The justice system in this country seeks to satisfy abstract legal principles, not make any sort of distinction between good and bad, right and wrong. By shaping social morals around these principles, and around the corrupted lawmaking practices that produce them, justice is often eluded, even isolated, by the disjointed nature of the system.

Thoreau wrote an essay in 1849 called ‘Civil Disobedience’ that set the tone of his politics. He asserted that “the only obligation which I have a right to assume is to do at any time what I think right”. Thoreau offers an alternative to the moral prescription of the state, explaining that “the government itself, which is only the mode which the people have chosen to execute their will, is equally liable to be abused and perverted before the people can act through it.”

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Like bipartisan politics, people have been tricked into another false axiom in regard to morality; things cannot be classified solely on the basis of right and wrong. A majority of the actions you carry out in your day-to-day life don’t fall into either category. Is it right that you had coffee this morning before work? Is it right that you went to work, or that you only went 5 mph over the speed limit on the way there? When compared to a legitimately good deed (I’m sure we can all conjure a personal example), these certainly fall short of ‘goodness’. Is it wrong that you didn’t respond to someone’s text, or that you slept in? Again, without context, and being compared to an act that really could be considered ‘wrong’, these don’t quite fit the description. These actions, instead of right and wrong, are rather sensical and nonsensical; they make sense or they don’t. This is a little more neutral of an approach to categorizing behavior that doesn’t rely on demonizing our neighbors or signaling towards our own virtue, or that of the unjust.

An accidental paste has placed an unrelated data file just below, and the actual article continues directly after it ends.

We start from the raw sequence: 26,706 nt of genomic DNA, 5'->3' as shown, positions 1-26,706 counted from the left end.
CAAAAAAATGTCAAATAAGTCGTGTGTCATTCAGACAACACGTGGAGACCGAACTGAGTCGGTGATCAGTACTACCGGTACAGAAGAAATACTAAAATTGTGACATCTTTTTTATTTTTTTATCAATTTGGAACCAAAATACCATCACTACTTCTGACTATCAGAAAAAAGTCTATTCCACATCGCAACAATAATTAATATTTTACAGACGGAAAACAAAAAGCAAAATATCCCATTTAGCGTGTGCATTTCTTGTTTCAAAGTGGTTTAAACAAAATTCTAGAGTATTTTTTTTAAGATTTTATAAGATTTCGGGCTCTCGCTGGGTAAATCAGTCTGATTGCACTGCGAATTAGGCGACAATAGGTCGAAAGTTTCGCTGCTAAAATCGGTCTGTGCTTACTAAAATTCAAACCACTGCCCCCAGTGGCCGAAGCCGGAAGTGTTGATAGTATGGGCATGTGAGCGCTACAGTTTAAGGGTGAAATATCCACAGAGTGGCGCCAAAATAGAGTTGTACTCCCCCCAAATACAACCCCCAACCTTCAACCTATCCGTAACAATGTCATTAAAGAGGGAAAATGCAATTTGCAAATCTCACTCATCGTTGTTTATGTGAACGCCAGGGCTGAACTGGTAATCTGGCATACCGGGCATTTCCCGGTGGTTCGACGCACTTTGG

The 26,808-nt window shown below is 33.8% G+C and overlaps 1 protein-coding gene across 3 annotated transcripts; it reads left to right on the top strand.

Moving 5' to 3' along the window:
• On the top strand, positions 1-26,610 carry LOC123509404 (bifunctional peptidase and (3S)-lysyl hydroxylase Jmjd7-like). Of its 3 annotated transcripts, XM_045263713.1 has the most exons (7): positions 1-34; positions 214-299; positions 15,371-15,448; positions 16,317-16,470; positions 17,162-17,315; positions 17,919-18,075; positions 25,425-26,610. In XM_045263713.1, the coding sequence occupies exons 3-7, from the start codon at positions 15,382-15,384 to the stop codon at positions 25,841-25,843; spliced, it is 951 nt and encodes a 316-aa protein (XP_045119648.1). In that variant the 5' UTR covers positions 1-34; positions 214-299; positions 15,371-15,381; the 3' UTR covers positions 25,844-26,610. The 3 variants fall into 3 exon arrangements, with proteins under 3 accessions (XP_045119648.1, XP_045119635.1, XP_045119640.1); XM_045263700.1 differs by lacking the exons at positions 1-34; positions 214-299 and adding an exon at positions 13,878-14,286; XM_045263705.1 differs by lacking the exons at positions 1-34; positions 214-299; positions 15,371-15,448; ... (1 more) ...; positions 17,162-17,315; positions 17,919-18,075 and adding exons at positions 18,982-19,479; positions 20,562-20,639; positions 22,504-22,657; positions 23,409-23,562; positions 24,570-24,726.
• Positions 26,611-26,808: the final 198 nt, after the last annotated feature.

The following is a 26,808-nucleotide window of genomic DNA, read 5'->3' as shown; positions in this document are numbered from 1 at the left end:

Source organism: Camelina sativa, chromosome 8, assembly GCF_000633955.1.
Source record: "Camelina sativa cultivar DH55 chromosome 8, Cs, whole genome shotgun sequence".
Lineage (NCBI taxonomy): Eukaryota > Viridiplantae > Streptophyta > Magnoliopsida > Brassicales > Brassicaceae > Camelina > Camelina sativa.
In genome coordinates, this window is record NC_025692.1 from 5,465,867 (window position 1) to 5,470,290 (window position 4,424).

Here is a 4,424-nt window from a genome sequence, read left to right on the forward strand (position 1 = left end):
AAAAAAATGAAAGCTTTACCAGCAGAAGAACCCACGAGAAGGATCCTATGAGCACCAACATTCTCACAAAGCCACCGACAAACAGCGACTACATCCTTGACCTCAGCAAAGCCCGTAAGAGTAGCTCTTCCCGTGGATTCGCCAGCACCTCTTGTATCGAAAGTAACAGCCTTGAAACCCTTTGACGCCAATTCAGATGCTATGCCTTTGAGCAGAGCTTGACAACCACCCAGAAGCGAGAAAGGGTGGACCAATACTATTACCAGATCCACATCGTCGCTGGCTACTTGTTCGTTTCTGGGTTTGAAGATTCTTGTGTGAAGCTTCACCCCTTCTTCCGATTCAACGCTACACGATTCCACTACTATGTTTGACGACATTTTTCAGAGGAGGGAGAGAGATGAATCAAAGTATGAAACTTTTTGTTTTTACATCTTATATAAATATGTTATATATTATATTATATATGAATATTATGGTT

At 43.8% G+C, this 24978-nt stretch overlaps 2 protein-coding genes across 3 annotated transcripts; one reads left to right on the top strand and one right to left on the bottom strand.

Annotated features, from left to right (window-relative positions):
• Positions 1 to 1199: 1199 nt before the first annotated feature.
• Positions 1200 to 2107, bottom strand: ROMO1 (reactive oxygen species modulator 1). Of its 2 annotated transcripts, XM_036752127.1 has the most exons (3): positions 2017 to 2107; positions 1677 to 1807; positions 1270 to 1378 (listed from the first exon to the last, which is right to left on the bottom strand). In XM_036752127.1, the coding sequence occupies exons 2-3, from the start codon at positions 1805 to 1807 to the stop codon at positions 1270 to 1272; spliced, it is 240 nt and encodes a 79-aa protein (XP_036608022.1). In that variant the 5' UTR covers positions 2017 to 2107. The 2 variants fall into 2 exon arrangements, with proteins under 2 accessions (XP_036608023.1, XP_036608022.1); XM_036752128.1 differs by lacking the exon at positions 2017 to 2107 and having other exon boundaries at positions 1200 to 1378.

“Law never made men a whit more just; and, by means of their respect for it, even the well-disposed are daily made the agents of injustice.”

The fact that the justice system in the United States comes down harder on some than it does others is further evidence to support the idea of an overhaul. Those with money, status, or power are able to elude the full consequences of some of their actions. The government’s open dishonesty with its citizens ensures that nothing it does or says can be trusted, particularly in regard to the administration of something as precious and valuable as justice. When examined from such an angle, it’s apparent that the system serves and even benefits a certain class, while turning a profit on others.

This division in consequences among the American class system creates different realities for each demographic – what this means is that no one is on the same page as anyone outside of their social or economic class. There are no overlaps in the way people perceive the establishment, its laws, and its idea of justice. This is how one group of people can demand more rights for themselves while condemning other groups for trying to obtain the same thing. Whichever demographic is perceived to have the most privilege does everything in its power to maintain that status while keeping the other demographics stripped of whatever rights that might bring them up to the same level. The American justice system further enables the class warfare that so effectively divides the people and keeps them entrenched in opposition.